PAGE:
Wildlife in your garden
In this blog I am offering some cottage garden wildlife tips that I’ve learned from experience.
I’m discovering the reality of making wildlife a priority.
There’s a website dedicated to all things for a wildlife garden called arkwildlife.co.uk and there Sean McMemeny has written five tips for helping wildlife. When I read them they all made sense and seemed easy enough so I am writing today about what has and what hasn’t worked in practice here in my cottage garden.
Firstly, wildlife gives your cat something to look at while relaxing indoors.
In my previous blog entitled Wildlife gardening – Ha! I have a good grizzle about squirrels eating my tulip bulbs so it’s not all plain sailing but overall it is worth making a few tweaks to bring life into your garden.
For those of us who love it, the enormous joy of seeing your garden space full of life becomes obvious once you give it a try. It is outside after all so it would be odd if it wasn’t teeming with living creatures from earwigs to pesky parakeets.
Feed the birds
I couldn’t be without hanging bird feeders – birds flying around all day turn an empty space into a garden. Sean talks about tiered bird feeding and that sounds a lovely idea – food at ground level, at table height and then hanging feeders. You can then offer not only seeds and suet but also mealworms and peanuts.
WITH TWO CATS around ground and table feeders would be a no no. Even a ground feeder with a cage around it would be risky. Not sure robins want to come face to face with a tortie cat.
Feeding birds is a costly commitment as it’s vital to offer food all year around. Sometimes the feeders are emptied in a day or two, especially now in breeding season. I’m afraid squirrels, parakeets, pigeons and the odd magpie help themselves too. Feeders deter them but don’t stop them completely. No point getting cross about it. Squirrel-proof feeders still need careful siting to stop them eating the lot.
A snag with bird feeding – I’m finding it nearly impossible to find a pole that fits into a base and doesn’t lean or wobble and will go on paving rather than in the border. The search continues.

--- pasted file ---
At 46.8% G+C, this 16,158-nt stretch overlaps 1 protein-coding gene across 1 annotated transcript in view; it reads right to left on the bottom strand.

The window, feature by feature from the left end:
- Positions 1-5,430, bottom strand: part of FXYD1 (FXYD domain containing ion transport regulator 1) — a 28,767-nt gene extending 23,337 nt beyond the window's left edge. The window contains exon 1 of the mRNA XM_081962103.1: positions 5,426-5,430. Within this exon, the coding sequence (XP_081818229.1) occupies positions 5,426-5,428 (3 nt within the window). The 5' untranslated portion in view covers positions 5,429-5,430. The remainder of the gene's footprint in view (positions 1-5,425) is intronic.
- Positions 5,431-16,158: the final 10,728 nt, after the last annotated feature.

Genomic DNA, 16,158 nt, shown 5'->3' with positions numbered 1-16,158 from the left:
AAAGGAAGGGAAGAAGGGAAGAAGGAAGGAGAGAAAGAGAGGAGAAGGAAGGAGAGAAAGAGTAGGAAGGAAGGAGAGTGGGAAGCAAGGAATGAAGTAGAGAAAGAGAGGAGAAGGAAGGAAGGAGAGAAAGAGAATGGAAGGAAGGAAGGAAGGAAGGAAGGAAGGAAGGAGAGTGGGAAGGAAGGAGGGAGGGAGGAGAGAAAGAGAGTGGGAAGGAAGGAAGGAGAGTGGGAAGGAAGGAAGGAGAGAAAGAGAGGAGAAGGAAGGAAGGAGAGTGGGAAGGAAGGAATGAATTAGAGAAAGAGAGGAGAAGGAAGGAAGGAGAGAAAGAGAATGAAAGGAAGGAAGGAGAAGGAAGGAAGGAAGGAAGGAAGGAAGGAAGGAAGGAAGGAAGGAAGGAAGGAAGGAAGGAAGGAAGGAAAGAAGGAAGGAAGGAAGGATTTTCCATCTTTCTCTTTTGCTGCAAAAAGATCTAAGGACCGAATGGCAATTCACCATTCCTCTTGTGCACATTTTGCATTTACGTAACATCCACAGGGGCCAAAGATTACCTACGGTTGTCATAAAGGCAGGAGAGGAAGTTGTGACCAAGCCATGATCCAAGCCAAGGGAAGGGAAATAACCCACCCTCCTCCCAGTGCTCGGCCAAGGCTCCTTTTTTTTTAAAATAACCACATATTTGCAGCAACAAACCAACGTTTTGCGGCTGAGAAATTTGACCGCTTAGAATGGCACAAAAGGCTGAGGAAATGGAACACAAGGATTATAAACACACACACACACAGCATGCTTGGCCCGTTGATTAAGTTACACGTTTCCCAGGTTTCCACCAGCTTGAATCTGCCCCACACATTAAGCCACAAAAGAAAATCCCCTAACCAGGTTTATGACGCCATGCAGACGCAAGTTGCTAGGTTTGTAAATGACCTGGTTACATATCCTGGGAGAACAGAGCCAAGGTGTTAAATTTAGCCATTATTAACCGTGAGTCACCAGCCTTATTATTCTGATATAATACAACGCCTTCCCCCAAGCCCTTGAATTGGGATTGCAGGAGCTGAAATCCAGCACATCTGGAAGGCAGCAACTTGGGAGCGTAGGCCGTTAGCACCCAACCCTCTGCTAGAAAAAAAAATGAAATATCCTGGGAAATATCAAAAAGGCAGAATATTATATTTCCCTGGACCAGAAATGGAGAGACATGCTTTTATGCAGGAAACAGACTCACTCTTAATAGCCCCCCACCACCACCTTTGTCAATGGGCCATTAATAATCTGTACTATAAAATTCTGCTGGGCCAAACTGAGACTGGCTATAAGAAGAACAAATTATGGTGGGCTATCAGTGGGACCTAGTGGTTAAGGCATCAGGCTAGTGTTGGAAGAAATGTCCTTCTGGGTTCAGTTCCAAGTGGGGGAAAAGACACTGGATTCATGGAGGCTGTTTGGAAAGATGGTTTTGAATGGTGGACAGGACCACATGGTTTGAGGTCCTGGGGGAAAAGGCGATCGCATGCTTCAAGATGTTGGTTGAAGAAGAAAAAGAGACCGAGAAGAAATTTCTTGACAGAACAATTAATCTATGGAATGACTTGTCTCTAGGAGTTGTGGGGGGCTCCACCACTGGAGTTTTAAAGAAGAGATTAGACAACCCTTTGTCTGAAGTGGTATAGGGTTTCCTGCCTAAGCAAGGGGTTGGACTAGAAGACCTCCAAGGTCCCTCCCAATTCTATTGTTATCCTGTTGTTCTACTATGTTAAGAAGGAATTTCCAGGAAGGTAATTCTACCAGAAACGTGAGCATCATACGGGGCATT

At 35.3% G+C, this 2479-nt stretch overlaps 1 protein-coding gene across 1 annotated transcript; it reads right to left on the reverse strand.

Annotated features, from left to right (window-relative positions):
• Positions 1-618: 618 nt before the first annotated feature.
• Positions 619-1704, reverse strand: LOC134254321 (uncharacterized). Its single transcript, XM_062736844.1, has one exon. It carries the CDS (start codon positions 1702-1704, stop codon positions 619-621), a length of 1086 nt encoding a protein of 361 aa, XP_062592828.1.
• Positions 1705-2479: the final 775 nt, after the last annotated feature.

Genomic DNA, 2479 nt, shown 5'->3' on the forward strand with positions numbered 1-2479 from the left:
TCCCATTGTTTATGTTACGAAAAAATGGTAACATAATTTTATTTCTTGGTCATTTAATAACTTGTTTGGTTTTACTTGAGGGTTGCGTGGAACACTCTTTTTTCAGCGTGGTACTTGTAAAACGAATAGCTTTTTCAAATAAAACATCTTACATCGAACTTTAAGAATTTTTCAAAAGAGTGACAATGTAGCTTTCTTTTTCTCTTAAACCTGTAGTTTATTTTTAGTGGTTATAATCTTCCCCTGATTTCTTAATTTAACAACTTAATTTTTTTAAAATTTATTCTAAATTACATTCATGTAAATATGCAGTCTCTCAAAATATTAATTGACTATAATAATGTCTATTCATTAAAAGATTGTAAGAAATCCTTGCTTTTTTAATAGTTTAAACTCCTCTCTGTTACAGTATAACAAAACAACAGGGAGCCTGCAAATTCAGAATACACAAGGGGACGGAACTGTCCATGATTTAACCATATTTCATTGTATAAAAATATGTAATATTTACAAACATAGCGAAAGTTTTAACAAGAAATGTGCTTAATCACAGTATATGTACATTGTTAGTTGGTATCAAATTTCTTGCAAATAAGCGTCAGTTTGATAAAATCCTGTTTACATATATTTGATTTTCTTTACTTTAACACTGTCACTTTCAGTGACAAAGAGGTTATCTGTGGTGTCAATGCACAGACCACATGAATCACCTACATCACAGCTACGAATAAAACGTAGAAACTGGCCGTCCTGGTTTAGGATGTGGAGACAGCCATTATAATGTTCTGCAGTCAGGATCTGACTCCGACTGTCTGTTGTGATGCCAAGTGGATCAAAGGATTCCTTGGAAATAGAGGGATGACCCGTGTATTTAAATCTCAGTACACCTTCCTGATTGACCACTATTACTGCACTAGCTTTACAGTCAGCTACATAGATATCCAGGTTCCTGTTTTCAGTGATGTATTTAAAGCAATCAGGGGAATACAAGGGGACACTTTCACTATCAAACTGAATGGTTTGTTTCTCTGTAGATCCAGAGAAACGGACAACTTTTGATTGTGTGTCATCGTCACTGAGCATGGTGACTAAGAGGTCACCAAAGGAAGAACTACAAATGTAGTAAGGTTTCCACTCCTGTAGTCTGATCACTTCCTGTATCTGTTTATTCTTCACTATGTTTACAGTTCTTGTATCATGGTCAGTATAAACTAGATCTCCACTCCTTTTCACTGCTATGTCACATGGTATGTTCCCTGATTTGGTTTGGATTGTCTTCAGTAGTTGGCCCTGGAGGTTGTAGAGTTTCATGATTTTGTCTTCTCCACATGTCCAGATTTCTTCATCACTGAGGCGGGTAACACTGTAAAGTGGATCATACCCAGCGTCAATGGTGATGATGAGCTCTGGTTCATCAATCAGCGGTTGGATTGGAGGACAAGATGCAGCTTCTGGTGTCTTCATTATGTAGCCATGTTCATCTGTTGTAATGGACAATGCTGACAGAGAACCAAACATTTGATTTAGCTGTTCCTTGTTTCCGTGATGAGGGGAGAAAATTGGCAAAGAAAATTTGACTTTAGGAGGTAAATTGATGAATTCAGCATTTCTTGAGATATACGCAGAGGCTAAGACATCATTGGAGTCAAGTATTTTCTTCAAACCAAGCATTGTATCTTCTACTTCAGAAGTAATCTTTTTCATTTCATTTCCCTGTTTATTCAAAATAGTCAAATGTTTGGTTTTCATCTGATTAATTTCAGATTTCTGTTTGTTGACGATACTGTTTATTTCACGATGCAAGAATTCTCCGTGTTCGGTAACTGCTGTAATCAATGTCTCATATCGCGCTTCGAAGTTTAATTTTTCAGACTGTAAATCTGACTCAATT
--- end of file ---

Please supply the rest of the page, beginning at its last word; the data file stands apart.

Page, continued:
Feed the bees
Bees need simple open flowers that carry nectar and pollen.
I like Sean’s idea of a row of pots of bee friendly flowers having a little of something blooming from March to September making a lovely nectar filling station. Bees also need to drink from a shallow bowl. Here is mine. Must admit I’m not always sure if insects are drinking or drowning.
As well as a very shallow dish of water, Sean suggests leaving out a sponge soaked in sugary water for bees.
Sean explains very well how hedgehogs live and what we can do to help them. Sadly I haven’t seen one now for a few years. They can easily come in the garden there are so many gaps but I don’t know if there are any around here anymore. I fear not.
Butterflies need scented open flowers for food and nettles to breed on. In a messy cottage garden like mine it’s easy for me to leave a patch of nettles but I do have to stop them spreading too much by yanking the stems out. I’d never get rid of nettles whatever I did so I might as well make my peace with them. No, I do not make nettle tea. Or nettle wine.
Go on – you know you want to. All those TV programmes that tell you to make a pond in a dustbin lid or a washing up bowl. Give it a go. Mine is only a foot deep but it makes such a difference.
Unfortunately I put it under a magnolia tree so every autumn it’s full of leaves that I have to scoop out but I hadn’t thought it through. Not the end of the world as full sun wouldn’t be great either so it’s compromise. I’ve seen newts but no frogs. Cats like to chase frogs so just as well.
Sean doesn’t mention foxes but I’ve been feeding foxes who live in the nearby woods for 18 months now. My neighbours think I’m a mad old bat. The same ones will come for a few months only to disappear and new ones appear. (foxes, not neighbours).
They are waiting for food in the morning and come again in the evening. I love seeing them and watching them roam around. Can you see how they have made a safe sunny patch to snooze in? So lovely to know they feel safe in my garden.
One snag is that they romp through the borders and squash things and curl up to doze on some choice plants but overall I don’t mind. My regal fern is being jumped on. Not sure yet what to do about that.
We all have to decide what we can live with. I don’t mind the odd rat either which is lucky seeing as in London we’re surrounded by them even though we never see them.
So there are my cottage garden wildlife tips.
I believe that a joyous garden will be teeming with bugs, insects, worms, birds and bees feeding, mice, squirrels (unfortunately) and maybe a beautiful visiting fox if you encourage them. So we all can work out how much mess and muddle we are willing to have and just go with that. And lastly, if you have nothing else, please think about having
A pile in a corner
Just chuck bits of garden stuff into a corner and leave it. It’ll be the most fantastic home for LIFE.
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